Noted author, law professor James Forman Jr. to speak at Penn State on Jan. 31

UNIVERSITY PARK, Pa. — James Forman Jr., professor of law at Yale Law School, will present a free lecture titled “Can the Criminal Justice System Ever Be Just?” at 6 p.m. on Wednesday, Jan. 31, in 112 Kern Building at University Park.

A graduate of Atlanta’s Roosevelt High School, Brown University, and Yale Law School, Forman was a law clerk for Judge William Norris of the U.S. Court of Appeals for the 9th Circuit and Justice Sandra Day O’Connor of the Supreme Court of the United States. After clerking, he joined the Public Defender Service in Washington, D.C., where for six years he represented both juveniles and adults charged with crimes.

During his time as a public defender, Forman became frustrated with the lack of education and job training opportunities for his clients; so, in 1997, he and David Domenici started the Maya Angelou Public Charter School, an alternative school for school dropouts and youth who previously had been arrested. A decade later, Maya Angelou Charter School also agreed to run the school inside D.C.’s juvenile prison, which until then had been considered an abysmal failure.

Forman taught at Georgetown Law from 2003 until 2011, when he joined the Yale faculty. He teaches and writes in the areas of criminal procedure and criminal law policy, constitutional law, juvenile justice, and education law and policy. His first book, “Locking Up Our Own: Crime and Punishment in Black America,” explores the disproportionate impact of mass incarceration on people of color but also points out that the war on crime that began in the 1970s was supported by many African-American leaders in the nation’s urban centers. The book — longlisted for the 2017 National Book Award and named a "Best Book of the Year" by numerous publications — enriches people’s understanding of why society became so punitive and offers important lessons to anyone concerned about the future of race and the criminal justice system in this country.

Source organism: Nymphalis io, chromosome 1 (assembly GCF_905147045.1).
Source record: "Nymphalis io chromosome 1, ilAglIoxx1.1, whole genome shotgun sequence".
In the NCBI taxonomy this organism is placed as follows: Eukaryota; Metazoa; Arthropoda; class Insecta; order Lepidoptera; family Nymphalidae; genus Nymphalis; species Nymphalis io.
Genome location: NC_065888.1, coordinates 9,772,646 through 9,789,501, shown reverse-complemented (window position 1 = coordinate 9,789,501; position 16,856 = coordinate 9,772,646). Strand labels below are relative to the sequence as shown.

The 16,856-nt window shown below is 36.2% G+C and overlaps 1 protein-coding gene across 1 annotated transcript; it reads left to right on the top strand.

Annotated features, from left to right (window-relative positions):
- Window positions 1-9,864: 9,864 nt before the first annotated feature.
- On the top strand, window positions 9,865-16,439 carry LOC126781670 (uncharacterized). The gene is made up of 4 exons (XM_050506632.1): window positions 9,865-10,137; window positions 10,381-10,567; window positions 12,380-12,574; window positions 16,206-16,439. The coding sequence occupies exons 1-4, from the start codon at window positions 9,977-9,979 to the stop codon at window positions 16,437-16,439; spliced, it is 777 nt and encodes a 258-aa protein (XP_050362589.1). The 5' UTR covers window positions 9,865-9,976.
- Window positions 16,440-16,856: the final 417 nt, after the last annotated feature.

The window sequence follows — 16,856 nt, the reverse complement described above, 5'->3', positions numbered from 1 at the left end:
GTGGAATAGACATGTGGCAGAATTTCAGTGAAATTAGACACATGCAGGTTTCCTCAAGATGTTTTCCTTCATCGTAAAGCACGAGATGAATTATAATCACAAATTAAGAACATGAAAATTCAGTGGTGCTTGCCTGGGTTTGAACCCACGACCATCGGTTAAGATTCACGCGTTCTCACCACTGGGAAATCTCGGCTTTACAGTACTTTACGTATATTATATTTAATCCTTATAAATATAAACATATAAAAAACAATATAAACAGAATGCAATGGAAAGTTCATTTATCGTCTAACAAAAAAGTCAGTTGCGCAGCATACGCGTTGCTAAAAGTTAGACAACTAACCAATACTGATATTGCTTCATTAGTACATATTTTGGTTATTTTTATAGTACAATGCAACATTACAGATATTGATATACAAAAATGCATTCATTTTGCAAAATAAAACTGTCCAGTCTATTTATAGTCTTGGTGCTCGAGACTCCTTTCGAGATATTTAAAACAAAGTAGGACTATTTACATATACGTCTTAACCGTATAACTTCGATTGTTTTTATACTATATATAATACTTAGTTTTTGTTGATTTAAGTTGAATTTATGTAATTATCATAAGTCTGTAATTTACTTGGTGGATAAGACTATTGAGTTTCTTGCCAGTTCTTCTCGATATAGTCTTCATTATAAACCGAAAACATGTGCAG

Forman’s visit is part of the “Racial Disposability and Cultures of Resistance” Sawyer Seminar Series sponsored by the Penn State Department of African American Studies. “Racial Disposability and Cultures of Resistance” seeks to identify and examine ways that marginalized racial subjects in the Americas disrupt the logic of disposability creatively, politically and intellectually using practices of organized resistance and an everyday politics of refusal. The series is funded largely through a grant provided by the Andrew W. Mellow Foundation.

Additional information about Forman and his book can be found at www.jamesformanjr.com. More information about the “Racial Disposability and Cultures of Resistance” Sawyer Seminar Series can be found at http://sites.psu.edu/raceresistsawyer/ or by contacting Cynthia Young, associate professor and head of the Department of African American Studies, at cay9@psu.edu.

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William Hessert

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814-865-9988

College of the Liberal Arts

Last Updated January 16, 2018